Pyeongchang 2018

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Tears, cheers and falls galore at figure skating World Championships

When it came to drama, excitement and sporting excellence, the World Figure Skating Championships in Milan certainly delivered.

Double Olympic champion Yuzuru Hanyu was missing, but plenty of big names were present.

There were tears for PyeongChang gold medallist Alina Zagitova as she finished outside the top three.

And delight for Nathan Chen who was dominant in Italy after his disappointment in Korea.

Zagitova setback

Despite not being at her best in the short program, Zagitova was well in contention in second place.

But three falls in the 15-year-old’s free skate left the Olympic champion in tears and down in fifth, her worst finish in senior competition.

 

 

 

 

 

 

 

 

 

 

 

 

 

 

And growing pains could be part of the reason for Zagitova’s disappointment.

Legendary veteran Russian coach Tatiana Tarasova told Sports.Ru, “Since the Olympic Games, she has grown by three centimetres.

“She doesn’t get it, but it’s not about puberty – she just needs to eat less.

“When you grow, your muscles need time to catch up with your height and therefore the coordination becomes reduced.

“She was so good in practice and that meant she was ready. But she is not used to falling or feeling uncomfortable.

“She just has to overcome this failure. Even great champions go through such falls.”

Taking advantage of the youngster’s struggles was PyeongChang bronze medallist Kaetlyn Osmond.

The 22-year-old was only fourth after the short program, but a clean free skate proved enough for gold as her rivals faltered.

“I was fighting to skate clean and fighting to hit the podium. Being world champ is something I definitely never expected.”

Even Osmond fell victim to the falling curse, but at least she waited until the medal ceremony.

 

 

 

 

 

 

 

 

 

 

 

 

 

As well as securing Canada’s first women’s world crown since 1973, the win completed a remarkable recovery for Osmond.

In September 2014, she came close to retirement after breaking her leg in two places in a freak training accident.

Now she is an Olympic team gold medallist, individual bronze medallist, and world champion.

Chen comeback

Nathan Chen had already showed his mental resolve at PyeongChang.

After a disappointing short program left him down in 17th place, and some encouragement from Simone Biles, Chen landed five out of six quad jumps to end up fifth overall.

In Milan, the American was in the lead after the short program.

And, one by one, his rivals for gold took a succession of falls in the free skate.

Olympic silver medallist Shoma Uno hit the deck three times but, even so, he led with just Chen to go.

The 18-year-old could have played it safe and won.

Instead, he went for six quad jumps and landed them all for a new personal best free skate and victory by almost 50 points.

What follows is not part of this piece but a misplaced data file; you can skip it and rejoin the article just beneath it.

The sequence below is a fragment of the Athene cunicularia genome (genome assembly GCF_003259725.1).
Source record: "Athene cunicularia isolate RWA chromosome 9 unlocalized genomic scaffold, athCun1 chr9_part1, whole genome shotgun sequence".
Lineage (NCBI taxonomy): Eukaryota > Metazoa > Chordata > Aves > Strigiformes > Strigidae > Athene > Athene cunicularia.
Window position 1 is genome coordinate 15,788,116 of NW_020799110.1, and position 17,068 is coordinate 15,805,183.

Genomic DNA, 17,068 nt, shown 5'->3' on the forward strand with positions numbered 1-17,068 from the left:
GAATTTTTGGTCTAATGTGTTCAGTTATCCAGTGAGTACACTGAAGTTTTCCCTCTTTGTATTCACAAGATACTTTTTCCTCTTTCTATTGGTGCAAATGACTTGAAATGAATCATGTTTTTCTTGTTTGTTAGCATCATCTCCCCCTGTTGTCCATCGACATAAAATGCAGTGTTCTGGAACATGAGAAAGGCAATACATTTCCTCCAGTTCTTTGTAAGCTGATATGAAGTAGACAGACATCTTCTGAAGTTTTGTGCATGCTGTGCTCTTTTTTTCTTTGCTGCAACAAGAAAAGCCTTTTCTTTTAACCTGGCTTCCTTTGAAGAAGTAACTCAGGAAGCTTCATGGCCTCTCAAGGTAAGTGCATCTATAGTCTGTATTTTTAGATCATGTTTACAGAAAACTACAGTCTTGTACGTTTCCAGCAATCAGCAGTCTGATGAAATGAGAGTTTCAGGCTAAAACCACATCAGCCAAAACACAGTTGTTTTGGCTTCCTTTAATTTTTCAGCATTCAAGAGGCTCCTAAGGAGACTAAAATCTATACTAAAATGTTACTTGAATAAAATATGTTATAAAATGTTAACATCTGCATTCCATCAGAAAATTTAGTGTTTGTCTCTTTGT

Chen Wins

 

 

 

 

 

 

 

 

 

 

 

 

 

Hanyu and PyeongChang bronze medallist, twice world champion Javi Hernandez, may have been absent.

But this was a huge achievement for Chen who said, “I just wanted to redeem myself in the short, and try to maintain what I did in the long.”

He certainly did that.

Perfect pairs

Aljona Savchenko joined Norwegian great Sonja Henie on 11 World Championship medals after teaming up with Bruno Massot for their first world crown.

The German pair – Ukrainian-born Savchenko and French-born Massot – won gold at PyeongChang with 34-year-old Savchenko claiming her first Olympic title at the fifth attempt.

She had already won five world titles with former partner Robin Szolkowy.

And after bronze in 2016 and silver in 2017, Savchenko and Massot clinched gold in Milan.

They did it in style too.

A new world record in the free skate, breaking their mark from PyeongChang, and a new world record total.

Massot could not quite believe it.

 

 

 

 

 

 

 

 

 

 

 

 

 

But their reign may be short-lived with Savchenko, already the most decorated pairs skater in history, in the twilight of her career.

Back on top

With their great rivals Tessa Virtue and Scott Moir retiring after PyeongChang, the path was clear for Gabriella Papadakis and Guillaume Cizeron to regain the world title.

An off-putting ‘wardrobe malfunction’ in the short program almost certainly cost them gold in Korea.

But there was no repeat in Italy as the French duo dominated from start to finish.

 

 

 

 

 

 

 

 

 

 

 

 

 

Papadakis and Cizeron broke Virtue and Moir’s world record for the short program to take the lead.

And they eclipsed their own record from PyeongChang in the free skate for a new world best total and their third world crown.

With a combined age of 45, Papadakis and Cizeron could rule the ice dance world for many years to come.

 

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